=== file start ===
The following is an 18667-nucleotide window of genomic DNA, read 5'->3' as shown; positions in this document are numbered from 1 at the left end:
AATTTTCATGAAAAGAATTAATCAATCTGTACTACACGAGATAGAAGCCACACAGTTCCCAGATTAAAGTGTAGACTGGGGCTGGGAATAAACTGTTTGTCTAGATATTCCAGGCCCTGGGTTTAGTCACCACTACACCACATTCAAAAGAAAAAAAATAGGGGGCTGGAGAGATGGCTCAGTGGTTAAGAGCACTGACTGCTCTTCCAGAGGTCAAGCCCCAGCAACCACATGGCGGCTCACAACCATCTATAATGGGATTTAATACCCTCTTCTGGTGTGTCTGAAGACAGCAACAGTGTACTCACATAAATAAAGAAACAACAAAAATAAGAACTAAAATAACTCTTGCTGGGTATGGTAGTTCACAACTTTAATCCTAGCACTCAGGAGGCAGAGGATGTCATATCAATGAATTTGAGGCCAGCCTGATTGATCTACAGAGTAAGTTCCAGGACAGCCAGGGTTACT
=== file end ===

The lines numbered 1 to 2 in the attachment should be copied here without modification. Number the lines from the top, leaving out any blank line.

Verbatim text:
The following is an 18667-nucleotide window of genomic DNA, read 5'->3' as shown; positions in this document are numbered from 1 at the left end:
AATTTTCATGAAAAGAATTAATCAATCTGTACTACACGAGATAGAAGCCACACAGTTCCCAGATTAAAGTGTAGACTGGGGCTGGGAATAAACTGTTTGTCTAGATATTCCAGGCCCTGGGTTTAGTCACCACTACACCACATTCAAAAGAAAAAAAATAGGGGGCTGGAGAGATGGCTCAGTGGTTAAGAGCACTGACTGCTCTTCCAGAGGTCAAGCCCCAGCAACCACATGGCGGCTCACAACCATCTATAATGGGATTTAATACCCTCTTCTGGTGTGTCTGAAGACAGCAACAGTGTACTCACATAAATAAAGAAACAACAAAAATAAGAACTAAAATAACTCTTGCTGGGTATGGTAGTTCACAACTTTAATCCTAGCACTCAGGAGGCAGAGGATGTCATATCAATGAATTTGAGGCCAGCCTGATTGATCTACAGAGTAAGTTCCAGGACAGCCAGGGTTACT